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BASYA SCHECTER: FROM BROOKLYN TO HARAN

By Rhonda J Spivak, B.A., L.L.B.

Basya Schechter, who was born into an ultra-orthodox family of seven children in Borough Park, Brookyln taught herself how to play guitar when she was 19 years old.

“I was never taught to read or write music, and I still can’t,” says Schechter, but this hasn’t  stopped  her from pursuing her passion and talent of  making music, that is rich, innovative and highly original.

Today, the singer, songwriter and multi-instrumentalist performs  a unique blend of world music fusing Middle Eastern and Jewish Hasidic sounds with a hip modern edge in her  band Pharoah’s Daughter,  which she formed in the mid-nineties.

This past winter, Schechter performed for the first time in Canada at a sold out concert of the  Israeli Concert Series  presented by the Rady Jewish Community Centre in Winnipeg.

As a child, Schechter  grew up  singing zmirot at the Shabbat table with her family and was surrounded by Hebrew music that her father played at home.  She went to an all girls Yeshiva,  and there  spent her time inventing six-part harmonies with her friends.  The prayer filled cadences of those childhood years are unquestionably weaved into her music which is layered and complex, and quite frequently  has a chanting quality to it.

In explaining the roots of her music, Shechter says, “As children in Yeshiva we translated texts from Hebrew to Yiddish, from one language that we didn’t know into another language we didn’t know.  Even though I didn’t really understand what I was doing, I liked it.  I liked the chanting, and it has never left me.”

Schechter eventually widened her horizons on a teen tour to Israel, which spanned into  a tour of  Africa and Turkey with her guitar in hand. She  honed her music sensibilities  through her travels in Egypt, Central Africa, Kurdistan and Greece.  The rhythms of  her inspirational journeys  resonate in her music and her extensive travels have produced music with a scintillating world beat vibe.


 In Pharoah’s Daughter,  Schechter plays oud ( a Middle East string instrument), guitar and percussion. She is joined by a pianist, who also plays accordion and keyboards, a drummer , and several additional musicians , including a flute player, a bassist, violinist, various electronica and others.

The name Pharoah’s Daughter is an English translation of  Schechter’s first name, Basya.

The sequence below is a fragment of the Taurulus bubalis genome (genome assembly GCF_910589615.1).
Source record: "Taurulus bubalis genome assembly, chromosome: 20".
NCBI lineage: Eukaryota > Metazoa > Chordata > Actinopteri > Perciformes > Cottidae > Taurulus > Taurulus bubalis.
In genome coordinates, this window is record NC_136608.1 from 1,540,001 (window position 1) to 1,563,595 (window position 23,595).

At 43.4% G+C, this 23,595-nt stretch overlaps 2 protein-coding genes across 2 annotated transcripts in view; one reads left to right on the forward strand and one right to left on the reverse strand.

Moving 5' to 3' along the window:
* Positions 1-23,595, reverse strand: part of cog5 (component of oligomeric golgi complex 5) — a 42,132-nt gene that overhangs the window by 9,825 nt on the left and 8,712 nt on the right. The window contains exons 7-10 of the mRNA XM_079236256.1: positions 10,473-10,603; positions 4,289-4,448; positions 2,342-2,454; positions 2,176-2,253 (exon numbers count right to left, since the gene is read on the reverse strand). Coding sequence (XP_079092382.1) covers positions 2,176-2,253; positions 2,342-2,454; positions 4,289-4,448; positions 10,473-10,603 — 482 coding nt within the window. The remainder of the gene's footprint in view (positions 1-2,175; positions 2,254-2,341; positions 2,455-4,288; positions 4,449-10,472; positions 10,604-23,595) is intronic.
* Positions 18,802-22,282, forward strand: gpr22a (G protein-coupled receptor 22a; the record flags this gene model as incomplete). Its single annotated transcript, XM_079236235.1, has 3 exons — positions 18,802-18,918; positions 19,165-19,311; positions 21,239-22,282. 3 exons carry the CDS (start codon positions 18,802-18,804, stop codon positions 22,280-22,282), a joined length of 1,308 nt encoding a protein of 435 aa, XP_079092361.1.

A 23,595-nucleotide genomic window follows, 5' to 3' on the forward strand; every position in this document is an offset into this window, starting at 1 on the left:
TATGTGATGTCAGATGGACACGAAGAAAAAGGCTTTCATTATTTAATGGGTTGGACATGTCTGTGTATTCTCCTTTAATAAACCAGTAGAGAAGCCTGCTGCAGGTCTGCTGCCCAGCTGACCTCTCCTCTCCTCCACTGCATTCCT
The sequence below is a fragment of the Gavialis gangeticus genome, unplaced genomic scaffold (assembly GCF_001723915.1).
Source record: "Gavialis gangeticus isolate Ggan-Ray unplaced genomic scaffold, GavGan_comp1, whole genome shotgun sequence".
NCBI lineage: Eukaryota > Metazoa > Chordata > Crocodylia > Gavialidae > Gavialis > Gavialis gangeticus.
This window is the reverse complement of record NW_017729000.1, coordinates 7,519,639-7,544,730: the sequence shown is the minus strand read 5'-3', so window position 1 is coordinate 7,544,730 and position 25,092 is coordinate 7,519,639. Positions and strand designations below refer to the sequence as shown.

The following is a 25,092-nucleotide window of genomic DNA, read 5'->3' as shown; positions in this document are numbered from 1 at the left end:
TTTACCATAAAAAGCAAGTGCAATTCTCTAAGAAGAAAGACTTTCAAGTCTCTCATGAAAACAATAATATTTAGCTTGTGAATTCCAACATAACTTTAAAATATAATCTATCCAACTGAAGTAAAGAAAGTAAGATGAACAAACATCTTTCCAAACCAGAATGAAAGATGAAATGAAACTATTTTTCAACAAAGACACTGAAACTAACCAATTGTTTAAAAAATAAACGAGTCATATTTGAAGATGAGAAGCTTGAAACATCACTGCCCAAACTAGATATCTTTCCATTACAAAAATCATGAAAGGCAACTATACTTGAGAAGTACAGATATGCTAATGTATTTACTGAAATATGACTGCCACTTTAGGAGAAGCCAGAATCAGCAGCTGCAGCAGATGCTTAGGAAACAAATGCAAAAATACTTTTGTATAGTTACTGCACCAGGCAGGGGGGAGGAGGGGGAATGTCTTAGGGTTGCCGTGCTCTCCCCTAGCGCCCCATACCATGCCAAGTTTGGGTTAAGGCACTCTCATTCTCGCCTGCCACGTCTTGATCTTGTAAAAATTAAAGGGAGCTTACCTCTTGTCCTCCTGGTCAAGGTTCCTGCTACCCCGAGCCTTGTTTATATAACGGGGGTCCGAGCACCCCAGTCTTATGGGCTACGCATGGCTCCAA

“Basya  means daughter of  God, and is the name that was given to Pharoah’s daughter in the Bible when she rescued Moses as a baby in the river in Egypt,” she says.

The title of  Schechter’s newest album, her fifth, is “Haran,” a location she visited in Turkey.  “Haran is where Abraham first started his journey in the Bible, and that’s why I was drawn to the name,” she says.


In Haran, Schechter sings in  biblical Hebrew, Aramaic, Hebrew, and Yiddish, and the influence of her Sephardic Hasidic upbringing is evident in many of her selections. 

Fr example, her soulful rendition of “Kah Ribon” sang in Aramaic is in  fact a prayer entitled “Ya Ribon” (Master of the Universe) written by a  Sephardic Rabbi that later  became a popular “ zmira” sung around the Shabbat table.

In another innovative selection she uses passages from  Shir Hashirim, which Schechter says she chose “because both the male and female appear to be equal.” At other times, the words in her music appear to be  a collage of Hebrew and Aramaic texts.

One of  Schechter’s own personal favourites from the Haran album is the Hebrew Yonati,  “ I like it because it feels round. I feel like I can float on the music.  It’s new and it’s different.”

In earlier album, entitled “Exile,” the songs Schechter wrote are sung in English.  The title track of  album is about giving birth, and has a particularly beautiful melody, that sounds  like  folk music  mixed with “dye, dye, dye” sounds that are typical of Hasidic niguns.

Pharoah’s Daughter  has performed at Central Park’s Summer Stage Series, at Lincoln Center, at London’s prestigious Queen Elizabeth Hall, and this past December the band toured Israel and was featured at the Sephardic Music Festival.
 
Schechter expects to be back performing in Israel this summer. “All of  my siblings live in Yerushalayim , and my parents are also making aliya,” she says. She considers herself the “rebel”  in the family, in that she is not orthodox,  and prefers to live in the heart of the New York music scene than Jerusalem. But, she says, “my family listens to my music.”

When she’s not touring or performing, Schechter plays darbuka, riq and frame drum as part of the B’nai Jeshurun music ensemble that accompanies Friday night services in New York.

 

 
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Rhonda Spivak, Editor

Publisher: Spivak's Jewish Review Ltd.


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